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John Spackman [8]John Grosvenor Spackman [1]
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Profile: John Spackman (Middlebury College)
  1.  14
    John Spackman (2014). Between Nihilism and Anti-Essentialism: A Conceptualist Interpretation of Nāgārjuna. Philosophy East and West 64 (1):151-173.
    This paper defends a “conceptualist” interpretation of Nāgārjuna which stands in-between two other prominent accounts, the nihilist view and what I call the anti-essentialist view. The nihilist reading, recently defended by Thomas Wood, holds that for Nāgārjuna nothing exists either at the ultimate or at the conventional level. On the anti-essentialist account, supported by Jay Garfield and David Kalupahana, though Nāgārjuna rejects the ultimate existence of things as svabhāva (independent), he affirms their conventional existence as interdependent. I argue that the (...)
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  2.  15
    John Spackman (2012). Expressiveness, Ineffability, and Nonconceptuality. Journal of Aesthetics and Art Criticism 70 (3):303-314.
    In much of the discussion of expressive qualities in the 19th and 20th Centuries, music and artworks were viewed as capable of expressing emotions too fine-grained to be captured by language or concepts, and this ineffability and nonconceptuality was seen as a primary source of the value of music and the arts. In recent debates about expressive qualities, however, there has been a good deal of skepticism about both the ineffability claim and the claim about value. This essay argues for (...)
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  3.  41
    John Spackman (2013). Consciousness and the Prospects for Substance Dualism. Philosophy Compass 8 (11):1054-1065.
    There has in recent years been a significant surge of interest in non-materialist accounts of the mind. Property dualists hold that all substances (concrete particulars that persist over time) are material, but mental properties are distinct from physical properties. Substance dualists maintain that the mind or person is a non-material substance. This article considers the prospects for substance dualism given the current state of the debate. The best known type of substance dualism, Cartesian dualism, has traditionally faced a number of (...)
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  4.  37
    John Spackman (2012). Contemporary Philosophy of Mind and Buddhist Thought. Philosophy Compass 7 (10):741-751.
    Recent years have seen a growing interest in Buddhist thought as a potential source of alternative conceptions of the nature of the mind and the relation between the mental and the physical. This article considers and assesses three different models of what contemporary philosophy of mind can learn from Buddhist thought. One model, advocated by Alan Wallace, holds that we can learn from Buddhist meditation that both individual consciousness and the physical world itself emerge from a deeper, “primordial” consciousness. A (...)
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  5.  36
    John Spackman (2002). Color, Relativism, and Realism. Philosophical Studies 108 (3):251-88.
    It is plausible to think that some animals perceive the world as coloreddifferently from the way humans perceive it. I argue that the best way ofaccommodating this fact is to adopt perceiver-relativism, the view that colorpredicates express relations between objects and types of perceivers.Perceiver-relativism makes no claim as to the identity of color properties;it is compatible with both physicalism and dispositionalism. I arguehowever for a response-dependence version of it according to which an object counts as red (for a type of (...)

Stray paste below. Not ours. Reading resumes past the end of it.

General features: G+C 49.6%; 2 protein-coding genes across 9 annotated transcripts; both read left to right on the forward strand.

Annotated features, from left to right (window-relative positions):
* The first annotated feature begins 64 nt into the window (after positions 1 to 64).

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  6.  16
    John Spackman (2013). Conceptual Atomism, Externalism, and the Gradient Applicability of Concepts. Journal of Philosophical Research 38:419-441.
    The most prominent recent model of how concepts can have gradient applicability—that is, apply more fully to some items than to others—is that supplied by the prototype theory. Such a model, however, assumes concepts to be internally individuated and structured, and it might thus be challenged by both concept externalism and conceptual atomism. This paper argues that neither of these challenges presents an obstacle to viewing some concepts as having gradient application, and develops a different model of the conditions for (...)
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  7.  17
    John Spackman (2006). The Tiantai Roots of Dōgen's Philosophy of Language and Thought. Philosophy East and West 56 (3):428-450.
    : Many recent studies of Dōgen have rightly emphasized that for Dōgen language and thought are capable of expressing the buddha dharma. But they have not recognized that this positive assessment of language rests on an underlying critique of the prevalent commonsense view that language functions by representing an independent reality. Focusing on Dōgen's use of apparently paradoxical language, it is suggested that in order to understand this critique we need to trace it back to its roots in the interpretation (...)
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  8. John Spackman (1998). Expression Theory of Art. In Michael Kelly (ed.), Encyclopedia of Aesthetics. Oxford University Press 1--139.
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